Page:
There are two movies in "Jackie." One of these movies is just OK. The other is exceptional. The first one keeps undermining the second.
As we all know, the films of Buster Keaton are the most profoundly funny, and profoundly beautiful, in all of cinema. (I know that, anyway.) In this terrific video, film historian and silent film accompanist Ben Model takes a close look at the various cranking speeds Keaton used as a grace note (he's all about grace), to achieve perfection in timing, tempo and fluidity of movement.
This is a lost art in the world of sound cinema, though occasionally you'll see the equivalent of "undercranking" (slowing the speed of the film through the camera to make it seem faster when projected) done badly via computer in some modern chase or action sequences. Keaton's films are essentially dance numbers, and he made film itself part of the exquisite choreography.
Watch "Cops" (it's on YouTube, though the quality is terrible, and on the Kino DVD with "The General") before or after you watch Moser's wonderful piece, to see how it plays. I'm reminded that much of what I consider to be bad editing in today's movies is stuff that violates the Keaton Code of respecting the integrity of the image, and the aesthetic intelligence of the audience. As Walter Kerr wrote: "It was Keaton's notion that cutting, valuable as it was in a thousand ways, must not replace the recording function of the camera, must not create the happening. The happening must happen, be photographed intact, then be related by cutting to other happenings."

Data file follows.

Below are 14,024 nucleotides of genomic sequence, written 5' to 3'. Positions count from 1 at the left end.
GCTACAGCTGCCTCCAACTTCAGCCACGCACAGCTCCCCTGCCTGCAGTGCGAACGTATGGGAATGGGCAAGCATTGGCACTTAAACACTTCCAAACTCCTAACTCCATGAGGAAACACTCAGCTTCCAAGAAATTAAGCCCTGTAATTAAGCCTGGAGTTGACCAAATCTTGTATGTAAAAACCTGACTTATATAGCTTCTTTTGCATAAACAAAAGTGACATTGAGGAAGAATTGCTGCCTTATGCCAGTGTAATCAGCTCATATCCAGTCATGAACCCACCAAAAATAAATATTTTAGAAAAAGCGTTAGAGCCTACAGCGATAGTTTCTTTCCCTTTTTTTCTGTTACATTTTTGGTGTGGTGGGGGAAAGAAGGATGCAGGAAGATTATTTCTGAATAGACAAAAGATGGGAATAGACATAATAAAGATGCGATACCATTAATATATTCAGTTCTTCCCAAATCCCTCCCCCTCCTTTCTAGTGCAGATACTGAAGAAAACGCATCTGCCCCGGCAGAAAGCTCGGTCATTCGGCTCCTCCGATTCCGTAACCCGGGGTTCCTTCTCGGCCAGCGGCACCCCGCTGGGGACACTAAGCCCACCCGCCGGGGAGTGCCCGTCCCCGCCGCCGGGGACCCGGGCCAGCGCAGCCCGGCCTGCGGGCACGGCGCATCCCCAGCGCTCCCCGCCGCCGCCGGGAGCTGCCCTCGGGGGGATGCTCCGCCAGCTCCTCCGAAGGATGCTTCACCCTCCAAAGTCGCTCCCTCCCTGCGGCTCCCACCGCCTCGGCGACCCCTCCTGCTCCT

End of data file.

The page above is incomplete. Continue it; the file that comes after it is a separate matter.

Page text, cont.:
To me, that is the essence of cinema. And it explains why so many of the movies I see today strike me as feeble desecrations of the values I treasure most in The Movies. Random bits flying out of the cinematic woodchipper don't do it for me. The filmmakers may have their reasons for cutting (to piece together a performance, say), but it's not necessarily apparent to the audience. Instead, shots often seem chosen just to "mix it up" -- or (just as bad) simply to supply the next piece of dialog. The way I look at it, every cut is a manifest expression of failure, unless it is an essential choice. The reason for ending one shot and going to another should feel organically necessary.
This message came to me from a reader named Peter Svensland. He and a fr...
A piece on the experience gained from seeing bad movies.
A clip of Gene Siskel & Roger Ebert defending Star Wars on ABC.